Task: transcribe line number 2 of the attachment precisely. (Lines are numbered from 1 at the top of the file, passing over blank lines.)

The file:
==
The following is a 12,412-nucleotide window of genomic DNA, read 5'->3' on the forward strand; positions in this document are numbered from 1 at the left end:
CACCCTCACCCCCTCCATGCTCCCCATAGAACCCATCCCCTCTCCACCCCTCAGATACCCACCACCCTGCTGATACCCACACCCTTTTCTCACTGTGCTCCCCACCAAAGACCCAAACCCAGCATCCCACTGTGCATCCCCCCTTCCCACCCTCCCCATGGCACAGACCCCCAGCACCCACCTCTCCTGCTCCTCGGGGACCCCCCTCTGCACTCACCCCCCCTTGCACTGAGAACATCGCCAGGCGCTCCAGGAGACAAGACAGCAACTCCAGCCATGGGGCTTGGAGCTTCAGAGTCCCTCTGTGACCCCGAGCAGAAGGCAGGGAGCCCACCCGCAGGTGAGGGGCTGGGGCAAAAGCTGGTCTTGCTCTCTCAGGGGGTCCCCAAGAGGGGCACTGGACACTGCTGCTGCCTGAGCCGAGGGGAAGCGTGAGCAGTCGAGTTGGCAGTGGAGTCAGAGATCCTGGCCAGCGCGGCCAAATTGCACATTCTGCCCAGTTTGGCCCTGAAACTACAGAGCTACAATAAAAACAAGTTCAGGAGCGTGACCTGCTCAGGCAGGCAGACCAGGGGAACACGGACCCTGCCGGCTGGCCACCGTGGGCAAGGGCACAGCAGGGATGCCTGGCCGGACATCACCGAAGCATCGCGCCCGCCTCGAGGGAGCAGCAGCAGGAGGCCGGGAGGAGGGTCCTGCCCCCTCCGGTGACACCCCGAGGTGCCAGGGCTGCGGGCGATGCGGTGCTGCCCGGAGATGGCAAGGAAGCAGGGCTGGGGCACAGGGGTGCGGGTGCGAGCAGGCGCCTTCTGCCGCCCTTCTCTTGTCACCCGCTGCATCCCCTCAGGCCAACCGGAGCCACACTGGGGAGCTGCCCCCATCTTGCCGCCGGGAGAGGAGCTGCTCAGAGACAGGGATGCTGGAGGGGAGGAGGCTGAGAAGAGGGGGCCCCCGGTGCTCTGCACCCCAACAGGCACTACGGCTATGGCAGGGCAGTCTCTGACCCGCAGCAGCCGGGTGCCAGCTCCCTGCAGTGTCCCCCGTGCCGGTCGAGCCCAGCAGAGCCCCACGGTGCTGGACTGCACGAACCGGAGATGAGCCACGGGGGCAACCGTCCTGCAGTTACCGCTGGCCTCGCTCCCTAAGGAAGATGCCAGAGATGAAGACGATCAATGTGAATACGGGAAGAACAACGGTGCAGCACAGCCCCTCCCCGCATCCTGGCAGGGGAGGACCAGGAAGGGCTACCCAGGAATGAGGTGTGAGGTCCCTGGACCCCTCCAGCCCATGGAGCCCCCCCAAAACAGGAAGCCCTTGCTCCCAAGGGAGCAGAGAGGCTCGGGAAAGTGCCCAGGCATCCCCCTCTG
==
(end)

CACCCTCACCCCCTCCATGCTCCCCATAGAACCCATCCCCTCTCCACCCCTCAGATACCCACCACCCTGCTGATACCCACACCCTTTTCTCACTGTGCTCCCCACCAAAGACCCAAACCCAGCATCCCACTGTGCATCCCCCCTTCCCACCCTCCCCATGGCACAGACCCCCAGCACCCACCTCTCCTGCTCCTCGGGGACCCCCCTCTGCACTCACCCCCCCTTGCACTGAGAACATCGCCAGGCGCTCCAGGAGACAAGACAGCAACTCCAGCCATGGGGCTTGGAGCTTCAGAGTCCCTCTGTGACCCCGAGCAGAAGGCAGGGAGCCCACCCGCAGGTGAGGGGCTGGGGCAAAAGCTGGTCTTGCTCTCTCAGGGGGTCCCCAAGAGGGGCACTGGACACTGCTGCTGCCTGAGCCGAGGGGAAGCGTGAGCAGTCGAGTTGGCAGTGGAGTCAGAGATCCTGGCCAGCGCGGCCAAATTGCACATTCTGCCCAGTTTGGCCCTGAAACTACAGAGCTACAATAAAAACAAGTTCAGGAGCGTGACCTGCTCAGGCAGGCAGACCAGGGGAACACGGACCCTGCCGGCTGGCCACCGTGGGCAAGGGCACAGCAGGGATGCCTGGCCGGACATCACCGAAGCATCGCGCCCGCCTCGAGGGAGCAGCAGCAGGAGGCCGGGAGGAGGGTCCTGCCCCCTCCGGTGACACCCCGAGGTGCCAGGGCTGCGGGCGATGCGGTGCTGCCCGGAGATGGCAAGGAAGCAGGGCTGGGGCACAGGGGTGCGGGTGCGAGCAGGCGCCTTCTGCCGCCCTTCTCTTGTCACCCGCTGCATCCCCTCAGGCCAACCGGAGCCACACTGGGGAGCTGCCCCCATCTTGCCGCCGGGAGAGGAGCTGCTCAGAGACAGGGATGCTGGAGGGGAGGAGGCTGAGAAGAGGGGGCCCCCGGTGCTCTGCACCCCAACAGGCACTACGGCTATGGCAGGGCAGTCTCTGACCCGCAGCAGCCGGGTGCCAGCTCCCTGCAGTGTCCCCCGTGCCGGTCGAGCCCAGCAGAGCCCCACGGTGCTGGACTGCACGAACCGGAGATGAGCCACGGGGGCAACCGTCCTGCAGTTACCGCTGGCCTCGCTCCCTAAGGAAGATGCCAGAGATGAAGACGATCAATGTGAATACGGGAAGAACAACGGTGCAGCACAGCCCCTCCCCGCATCCTGGCAGGGGAGGACCAGGAAGGGCTACCCAGGAATGAGGTGTGAGGTCCCTGGACCCCTCCAGCCCATGGAGCCCCCCCAAAACAGGAAGCCCTTGCTCCCAAGGGAGCAGAGAGGCTCGGGAAAGTGCCCAGGCATCCCCCTCTG